Happy New Year! There’s only room for 220 words in this issue’s Dialogue. So, here goes.
Due to the size of the venue, only a limited number of people were able to attend the June 7, 2018, Gannenmono Symposium at the Sheraton Waikiki Hotel to listen to the various presentations. The speakers graciously allowed the Herald to publish the text of their presentations so that we could share it with you, our readers. In this edition you will find the texts of Irene Hirano Inouye, Dr. Mark McNally, Dr. Akemi Kikumura Yano, Dr. Masako Iino and Dr. Michael Chun. University of Hawai‘i at Mänoa American Studies professor Dr. Dennis Ogawa spoke, as well, but not from a text. He asked that we share these thoughts that he believes reflect the “spirit and essence” of his presentation.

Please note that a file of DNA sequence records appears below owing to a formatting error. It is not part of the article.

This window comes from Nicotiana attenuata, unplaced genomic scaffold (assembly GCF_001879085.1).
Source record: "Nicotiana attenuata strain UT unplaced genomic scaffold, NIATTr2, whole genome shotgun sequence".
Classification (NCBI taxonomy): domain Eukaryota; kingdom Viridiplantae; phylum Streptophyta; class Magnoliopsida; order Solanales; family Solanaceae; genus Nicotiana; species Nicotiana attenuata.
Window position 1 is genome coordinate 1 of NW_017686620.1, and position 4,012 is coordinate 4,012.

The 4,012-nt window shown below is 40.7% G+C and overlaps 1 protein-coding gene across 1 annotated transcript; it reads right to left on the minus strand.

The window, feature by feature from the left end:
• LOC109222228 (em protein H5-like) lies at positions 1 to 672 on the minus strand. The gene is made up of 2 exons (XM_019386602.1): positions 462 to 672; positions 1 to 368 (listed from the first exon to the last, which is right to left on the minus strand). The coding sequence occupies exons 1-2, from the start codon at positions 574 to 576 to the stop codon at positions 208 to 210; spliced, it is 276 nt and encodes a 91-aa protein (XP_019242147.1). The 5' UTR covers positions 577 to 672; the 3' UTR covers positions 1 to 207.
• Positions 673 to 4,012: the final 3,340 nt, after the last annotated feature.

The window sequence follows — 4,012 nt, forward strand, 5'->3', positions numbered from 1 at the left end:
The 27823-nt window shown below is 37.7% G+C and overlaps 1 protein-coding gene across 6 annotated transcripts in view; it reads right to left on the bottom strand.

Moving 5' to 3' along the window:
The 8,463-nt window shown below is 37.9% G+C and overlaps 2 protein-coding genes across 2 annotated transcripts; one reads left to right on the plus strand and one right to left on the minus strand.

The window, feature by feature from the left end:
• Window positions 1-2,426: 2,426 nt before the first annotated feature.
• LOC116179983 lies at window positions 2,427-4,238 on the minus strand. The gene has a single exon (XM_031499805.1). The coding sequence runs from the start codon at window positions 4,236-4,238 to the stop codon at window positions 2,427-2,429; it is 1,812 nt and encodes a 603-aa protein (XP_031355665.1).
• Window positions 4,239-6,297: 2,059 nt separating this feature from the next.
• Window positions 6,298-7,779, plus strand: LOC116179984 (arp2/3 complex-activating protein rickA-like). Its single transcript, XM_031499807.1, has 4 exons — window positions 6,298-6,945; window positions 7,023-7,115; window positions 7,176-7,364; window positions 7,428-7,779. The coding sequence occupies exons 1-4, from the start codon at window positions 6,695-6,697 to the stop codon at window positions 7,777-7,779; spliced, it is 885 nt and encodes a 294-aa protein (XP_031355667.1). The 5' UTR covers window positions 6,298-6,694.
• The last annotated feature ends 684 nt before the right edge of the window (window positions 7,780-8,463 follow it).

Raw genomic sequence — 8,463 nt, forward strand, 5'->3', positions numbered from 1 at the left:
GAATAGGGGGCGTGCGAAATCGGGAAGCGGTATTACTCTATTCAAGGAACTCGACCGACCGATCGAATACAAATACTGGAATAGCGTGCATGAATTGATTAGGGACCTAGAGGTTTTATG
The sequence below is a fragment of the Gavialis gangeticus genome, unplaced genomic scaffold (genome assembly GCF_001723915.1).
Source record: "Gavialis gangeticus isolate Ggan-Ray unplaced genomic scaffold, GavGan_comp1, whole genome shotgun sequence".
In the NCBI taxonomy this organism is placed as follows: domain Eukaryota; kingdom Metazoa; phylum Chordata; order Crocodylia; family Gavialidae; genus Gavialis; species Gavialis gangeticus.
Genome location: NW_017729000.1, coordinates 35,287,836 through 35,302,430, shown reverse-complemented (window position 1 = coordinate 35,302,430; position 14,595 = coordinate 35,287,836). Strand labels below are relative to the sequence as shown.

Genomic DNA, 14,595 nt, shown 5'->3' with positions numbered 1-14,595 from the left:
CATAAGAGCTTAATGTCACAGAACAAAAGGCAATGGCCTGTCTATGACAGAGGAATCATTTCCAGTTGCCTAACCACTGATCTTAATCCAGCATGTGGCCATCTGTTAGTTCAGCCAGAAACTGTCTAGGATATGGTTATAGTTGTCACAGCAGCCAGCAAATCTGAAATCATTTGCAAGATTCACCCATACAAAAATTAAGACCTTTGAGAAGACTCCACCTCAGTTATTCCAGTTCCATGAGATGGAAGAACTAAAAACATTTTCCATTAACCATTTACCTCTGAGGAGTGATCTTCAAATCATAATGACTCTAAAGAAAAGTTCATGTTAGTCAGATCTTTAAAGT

“The history of the Gannenmono is inspiring because it is all about individuals, who, out of their own free will, their own accord, chose to work, stay and cast their lot with the people of Hawai‘i. For the Gannenmono, Hawai‘i was special. In Hawai‘i, people were recognized as family. Being Japanese made them no less Hawaiian, and being Hawaiian made them no less Japanese. Hawai‘i was home for everyone.
“Truly, the Gannenmono are a living testament of recognizing human beings as human beings — dealing with humanity as family.”